Maldonado’s driving ability was heavily scrutinised last year for the amount of racing errors he made. It is safe to say that his 2013 season has started in a similar fashion, after he carelessly sunk his tyre into the grass under braking, causing his Williams to violently spin off the track. Maldonado wholly placed the blame on the car, saying after his retirement;
“It was so difficult, even to stay on the track. [I was] fighting with the car.”
While there is certainly some truth to this, considering the Williams package failed to meet anyone’s expectations, it is unlikely it was so horrific that four wheels could not remain on the track. Valtteri Bottas steered his FW35 to the finish line after all, albeit in 14th place.
No matter how poor Maldonado’s performances have been in the past, his seat has always remained safe considering his financial sponsor, PDVSA. Since the passing of the country’s president, Hugo Chavez, Maldonado is now unsure of the state-owned oil company’s financial backing. Should Maldonado require retaining his seat solely on merit, his performance will need to increase dramatically.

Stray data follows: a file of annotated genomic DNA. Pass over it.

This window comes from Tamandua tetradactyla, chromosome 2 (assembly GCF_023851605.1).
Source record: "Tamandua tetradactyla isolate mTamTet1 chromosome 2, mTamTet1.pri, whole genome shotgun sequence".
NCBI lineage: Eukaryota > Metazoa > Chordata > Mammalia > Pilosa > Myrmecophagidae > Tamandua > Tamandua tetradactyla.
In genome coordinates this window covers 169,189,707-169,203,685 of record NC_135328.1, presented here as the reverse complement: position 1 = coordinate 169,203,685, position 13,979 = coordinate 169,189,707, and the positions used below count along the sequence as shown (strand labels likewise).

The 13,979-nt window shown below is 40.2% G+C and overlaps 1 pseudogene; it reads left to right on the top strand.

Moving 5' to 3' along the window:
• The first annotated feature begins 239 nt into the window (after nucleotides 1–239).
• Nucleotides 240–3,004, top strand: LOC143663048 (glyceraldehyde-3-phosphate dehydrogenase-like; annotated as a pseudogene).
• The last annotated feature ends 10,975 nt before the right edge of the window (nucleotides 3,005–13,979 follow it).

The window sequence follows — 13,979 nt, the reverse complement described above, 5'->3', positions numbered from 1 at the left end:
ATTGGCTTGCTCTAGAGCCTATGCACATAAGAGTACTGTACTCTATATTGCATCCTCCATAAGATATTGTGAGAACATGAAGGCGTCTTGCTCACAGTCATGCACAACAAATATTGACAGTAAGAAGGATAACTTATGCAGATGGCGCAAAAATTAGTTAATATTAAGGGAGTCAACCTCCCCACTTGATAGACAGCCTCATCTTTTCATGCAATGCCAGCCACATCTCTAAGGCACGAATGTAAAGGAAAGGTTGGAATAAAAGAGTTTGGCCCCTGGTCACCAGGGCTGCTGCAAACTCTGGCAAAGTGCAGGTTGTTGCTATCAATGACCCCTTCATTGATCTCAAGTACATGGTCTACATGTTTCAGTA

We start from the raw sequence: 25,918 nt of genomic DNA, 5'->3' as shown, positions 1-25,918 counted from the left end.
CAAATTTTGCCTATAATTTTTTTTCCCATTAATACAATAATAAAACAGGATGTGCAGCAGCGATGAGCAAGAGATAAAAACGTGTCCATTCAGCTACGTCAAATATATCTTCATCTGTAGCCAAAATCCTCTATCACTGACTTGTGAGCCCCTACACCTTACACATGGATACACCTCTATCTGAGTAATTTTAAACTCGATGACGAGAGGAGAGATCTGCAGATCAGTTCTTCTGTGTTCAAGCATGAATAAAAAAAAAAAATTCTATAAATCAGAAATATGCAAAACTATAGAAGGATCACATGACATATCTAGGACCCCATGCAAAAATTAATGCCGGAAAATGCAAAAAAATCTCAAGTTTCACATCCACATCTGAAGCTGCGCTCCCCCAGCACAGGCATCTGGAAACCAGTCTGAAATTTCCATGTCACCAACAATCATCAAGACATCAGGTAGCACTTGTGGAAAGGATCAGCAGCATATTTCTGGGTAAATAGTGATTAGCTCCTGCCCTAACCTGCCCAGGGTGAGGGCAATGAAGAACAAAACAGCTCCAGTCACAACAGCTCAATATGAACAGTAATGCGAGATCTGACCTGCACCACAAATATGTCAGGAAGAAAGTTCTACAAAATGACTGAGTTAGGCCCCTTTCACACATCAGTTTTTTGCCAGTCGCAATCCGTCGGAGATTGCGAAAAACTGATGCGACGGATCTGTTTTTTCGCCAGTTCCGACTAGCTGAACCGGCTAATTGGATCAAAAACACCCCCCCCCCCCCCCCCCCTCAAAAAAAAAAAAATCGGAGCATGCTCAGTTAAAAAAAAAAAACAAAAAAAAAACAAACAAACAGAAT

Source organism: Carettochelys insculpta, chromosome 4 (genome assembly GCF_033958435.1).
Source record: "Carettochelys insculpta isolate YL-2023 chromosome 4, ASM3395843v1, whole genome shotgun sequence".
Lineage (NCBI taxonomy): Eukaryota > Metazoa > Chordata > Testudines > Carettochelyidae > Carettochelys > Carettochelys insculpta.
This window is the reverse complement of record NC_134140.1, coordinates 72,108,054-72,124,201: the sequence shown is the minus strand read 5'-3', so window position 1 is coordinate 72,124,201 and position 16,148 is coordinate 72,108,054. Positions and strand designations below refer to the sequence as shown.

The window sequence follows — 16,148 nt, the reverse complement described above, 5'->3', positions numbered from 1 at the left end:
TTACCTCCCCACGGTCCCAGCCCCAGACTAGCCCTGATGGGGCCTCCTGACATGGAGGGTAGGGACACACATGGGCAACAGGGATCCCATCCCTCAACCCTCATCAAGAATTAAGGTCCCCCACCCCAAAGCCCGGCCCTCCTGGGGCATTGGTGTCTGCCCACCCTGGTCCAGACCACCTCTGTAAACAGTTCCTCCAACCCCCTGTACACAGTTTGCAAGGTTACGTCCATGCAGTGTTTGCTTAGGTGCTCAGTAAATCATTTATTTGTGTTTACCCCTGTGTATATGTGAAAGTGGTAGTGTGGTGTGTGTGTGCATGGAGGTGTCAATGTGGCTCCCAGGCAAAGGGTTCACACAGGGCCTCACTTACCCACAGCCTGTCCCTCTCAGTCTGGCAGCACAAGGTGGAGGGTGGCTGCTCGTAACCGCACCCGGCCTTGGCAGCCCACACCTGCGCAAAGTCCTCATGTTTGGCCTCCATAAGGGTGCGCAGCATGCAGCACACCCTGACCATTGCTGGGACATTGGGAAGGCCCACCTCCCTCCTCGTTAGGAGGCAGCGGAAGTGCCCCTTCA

Felipe Massa: Medium
Felipe Massa has been the first to admit to an increase in pressure for the 2013 season. Speaking to f1plus.com before the Australian Grand Prix, Massa said:
“Yeah, I think so (that the expectations are higher) When you put things in the right direction, for sure the expectation is higher over yourself.”
The added pressure on Massa comes from two sources: Firstly, the increase in personal performance. Massa was impressive in Melbourne, setting competitive times during practice sessions, out-qualifying Alonso and then going on to finish a solid 4th in Sunday’s race. Secondly, the improvement of car development compared to 2012. After experiencing the F138 for the first time under competitive circumstances, Massa was pleased with the improvement.